Tropical Storm Arthur dumped heavy rains on North Carolina on Monday. Forecasters are warning that the first named storm of the Atlantic hurricane season could also bring life-threatening surf and rip currents along the US East Coast.
Arthur formed Saturday in waters off Florida, marking the sixth straight year that a named storm has developed before June 1.
With Arthur’s center passing off North Carolina, a pocket along the coast that includes Newport and Havelock recorded more than four inches of rain Monday, according to the National Weather Service.
Other areas along the coast saw two inches or more, causing some secondary roads to flood.
Wind gusts of at least 40 miles per hour were recorded in at least two places on the Outer Banks, the weather service said.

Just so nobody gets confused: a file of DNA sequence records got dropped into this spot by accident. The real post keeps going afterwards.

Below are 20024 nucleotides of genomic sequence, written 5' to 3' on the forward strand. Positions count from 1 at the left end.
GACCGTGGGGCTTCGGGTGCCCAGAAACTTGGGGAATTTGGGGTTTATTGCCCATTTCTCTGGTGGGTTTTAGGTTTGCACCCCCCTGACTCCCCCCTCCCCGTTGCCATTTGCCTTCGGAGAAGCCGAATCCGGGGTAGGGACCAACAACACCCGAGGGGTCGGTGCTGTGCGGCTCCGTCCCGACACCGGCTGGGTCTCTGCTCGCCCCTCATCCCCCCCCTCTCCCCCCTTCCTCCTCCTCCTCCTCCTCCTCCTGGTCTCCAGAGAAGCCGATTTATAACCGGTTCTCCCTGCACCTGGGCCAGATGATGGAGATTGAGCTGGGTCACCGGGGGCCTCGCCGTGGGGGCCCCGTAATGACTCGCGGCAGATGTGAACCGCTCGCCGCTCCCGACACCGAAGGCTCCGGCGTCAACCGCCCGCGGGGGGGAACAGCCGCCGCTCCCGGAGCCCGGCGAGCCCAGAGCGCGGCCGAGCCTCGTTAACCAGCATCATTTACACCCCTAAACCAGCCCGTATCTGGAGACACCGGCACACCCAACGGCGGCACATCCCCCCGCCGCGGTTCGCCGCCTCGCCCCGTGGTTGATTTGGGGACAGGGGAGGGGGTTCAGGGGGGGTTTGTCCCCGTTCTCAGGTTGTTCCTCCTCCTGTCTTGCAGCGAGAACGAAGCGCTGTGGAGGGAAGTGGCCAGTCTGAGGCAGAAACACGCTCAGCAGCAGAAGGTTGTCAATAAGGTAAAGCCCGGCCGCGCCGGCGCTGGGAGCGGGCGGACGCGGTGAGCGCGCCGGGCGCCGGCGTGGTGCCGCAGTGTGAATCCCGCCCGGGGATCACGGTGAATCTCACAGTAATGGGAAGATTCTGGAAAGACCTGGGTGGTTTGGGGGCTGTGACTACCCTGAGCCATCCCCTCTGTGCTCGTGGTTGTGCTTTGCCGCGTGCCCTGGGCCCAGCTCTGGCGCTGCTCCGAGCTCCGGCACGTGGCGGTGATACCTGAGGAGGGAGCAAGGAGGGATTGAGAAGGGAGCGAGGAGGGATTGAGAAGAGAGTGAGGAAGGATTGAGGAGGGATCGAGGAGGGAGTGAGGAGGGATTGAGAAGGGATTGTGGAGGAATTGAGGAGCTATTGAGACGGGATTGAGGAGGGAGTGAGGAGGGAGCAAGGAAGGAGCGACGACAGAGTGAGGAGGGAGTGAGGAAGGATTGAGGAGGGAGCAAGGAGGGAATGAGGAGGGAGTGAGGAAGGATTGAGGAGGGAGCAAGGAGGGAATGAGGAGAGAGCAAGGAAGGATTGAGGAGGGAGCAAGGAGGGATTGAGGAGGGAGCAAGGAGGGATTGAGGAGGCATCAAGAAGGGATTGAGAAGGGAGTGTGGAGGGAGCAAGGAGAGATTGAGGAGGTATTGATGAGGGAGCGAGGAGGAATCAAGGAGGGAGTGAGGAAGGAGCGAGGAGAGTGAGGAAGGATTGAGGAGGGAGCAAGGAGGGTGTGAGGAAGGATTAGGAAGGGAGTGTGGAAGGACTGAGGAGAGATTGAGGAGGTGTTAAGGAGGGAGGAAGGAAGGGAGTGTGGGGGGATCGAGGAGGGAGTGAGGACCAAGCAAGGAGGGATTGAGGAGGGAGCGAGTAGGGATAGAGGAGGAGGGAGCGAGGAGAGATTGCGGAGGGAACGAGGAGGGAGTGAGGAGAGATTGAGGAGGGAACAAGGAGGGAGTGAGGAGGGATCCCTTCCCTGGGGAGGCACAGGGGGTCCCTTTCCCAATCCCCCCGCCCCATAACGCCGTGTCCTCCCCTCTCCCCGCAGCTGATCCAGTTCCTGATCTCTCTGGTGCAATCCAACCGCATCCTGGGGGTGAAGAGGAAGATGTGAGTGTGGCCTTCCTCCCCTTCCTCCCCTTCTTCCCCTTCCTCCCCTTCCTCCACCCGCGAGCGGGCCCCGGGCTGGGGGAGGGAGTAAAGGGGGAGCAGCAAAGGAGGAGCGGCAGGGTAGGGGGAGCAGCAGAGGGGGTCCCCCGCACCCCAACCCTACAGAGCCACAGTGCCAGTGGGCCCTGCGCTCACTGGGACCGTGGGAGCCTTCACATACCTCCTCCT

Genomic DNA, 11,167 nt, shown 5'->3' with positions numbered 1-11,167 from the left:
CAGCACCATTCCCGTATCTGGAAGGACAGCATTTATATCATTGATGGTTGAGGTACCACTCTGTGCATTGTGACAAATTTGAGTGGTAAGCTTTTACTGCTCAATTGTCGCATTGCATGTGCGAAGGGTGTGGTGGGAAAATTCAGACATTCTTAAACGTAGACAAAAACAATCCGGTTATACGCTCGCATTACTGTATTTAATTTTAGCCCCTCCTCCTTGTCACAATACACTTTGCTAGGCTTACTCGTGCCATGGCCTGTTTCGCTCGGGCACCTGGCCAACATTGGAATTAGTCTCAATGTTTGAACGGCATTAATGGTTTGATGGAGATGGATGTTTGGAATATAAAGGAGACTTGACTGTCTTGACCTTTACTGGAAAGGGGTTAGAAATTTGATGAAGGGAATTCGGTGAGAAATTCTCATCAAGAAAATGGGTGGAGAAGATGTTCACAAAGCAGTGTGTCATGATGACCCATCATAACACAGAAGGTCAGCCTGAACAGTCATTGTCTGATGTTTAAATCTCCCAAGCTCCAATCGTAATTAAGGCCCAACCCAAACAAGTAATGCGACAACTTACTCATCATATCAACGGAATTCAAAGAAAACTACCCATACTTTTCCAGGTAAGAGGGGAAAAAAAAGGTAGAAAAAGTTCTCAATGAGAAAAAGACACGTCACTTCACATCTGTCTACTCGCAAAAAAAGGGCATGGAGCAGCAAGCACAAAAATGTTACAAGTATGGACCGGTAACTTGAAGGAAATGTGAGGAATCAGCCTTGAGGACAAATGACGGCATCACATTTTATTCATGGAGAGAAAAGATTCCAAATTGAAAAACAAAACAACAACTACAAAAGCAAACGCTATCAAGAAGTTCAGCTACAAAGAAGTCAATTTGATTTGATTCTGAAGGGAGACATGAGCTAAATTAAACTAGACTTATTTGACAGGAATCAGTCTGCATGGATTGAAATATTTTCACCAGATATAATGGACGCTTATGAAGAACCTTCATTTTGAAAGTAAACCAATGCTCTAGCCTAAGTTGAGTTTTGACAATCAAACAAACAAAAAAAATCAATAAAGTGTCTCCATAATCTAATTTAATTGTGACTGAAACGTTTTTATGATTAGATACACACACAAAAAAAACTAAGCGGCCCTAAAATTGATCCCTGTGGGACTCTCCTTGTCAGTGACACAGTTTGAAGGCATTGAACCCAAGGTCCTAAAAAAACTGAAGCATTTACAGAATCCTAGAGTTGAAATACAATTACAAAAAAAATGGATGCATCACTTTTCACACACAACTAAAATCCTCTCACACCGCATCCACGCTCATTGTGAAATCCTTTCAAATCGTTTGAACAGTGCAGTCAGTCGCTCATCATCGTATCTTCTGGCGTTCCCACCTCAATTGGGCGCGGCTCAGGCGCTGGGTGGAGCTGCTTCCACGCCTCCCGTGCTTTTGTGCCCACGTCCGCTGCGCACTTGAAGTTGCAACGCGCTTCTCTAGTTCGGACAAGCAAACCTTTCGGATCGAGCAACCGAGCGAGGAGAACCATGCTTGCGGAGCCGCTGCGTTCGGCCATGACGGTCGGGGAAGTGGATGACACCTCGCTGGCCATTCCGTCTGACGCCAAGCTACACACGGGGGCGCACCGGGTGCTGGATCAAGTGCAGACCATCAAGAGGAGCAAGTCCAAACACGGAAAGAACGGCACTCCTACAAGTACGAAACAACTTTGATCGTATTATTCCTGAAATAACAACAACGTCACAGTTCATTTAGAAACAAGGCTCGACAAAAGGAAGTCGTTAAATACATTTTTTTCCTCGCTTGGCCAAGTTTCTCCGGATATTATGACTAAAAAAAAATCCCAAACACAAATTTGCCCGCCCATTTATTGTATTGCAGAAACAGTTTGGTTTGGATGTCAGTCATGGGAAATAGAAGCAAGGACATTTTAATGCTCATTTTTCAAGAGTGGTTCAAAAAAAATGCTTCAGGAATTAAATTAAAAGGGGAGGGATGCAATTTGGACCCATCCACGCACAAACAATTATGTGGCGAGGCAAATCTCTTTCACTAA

The Hurricane Center said Arthur was moving northeast at 16 miles per hour Monday on a path expected to take its center away from the North Carolina coast, as it takes a more eastward path into Tuesday.
At 2 p.m. EDT, the storm’s center was located about 55 miles east-northeast of Cape Hatteras, North Carolina.
Arthur had top sustained winds of 50 miles per hour.
A tropical storm warning was discontinued south of Ocracoke Inlet but remained in effect from the inlet to Duck, including Pamlico and Albemarle sounds.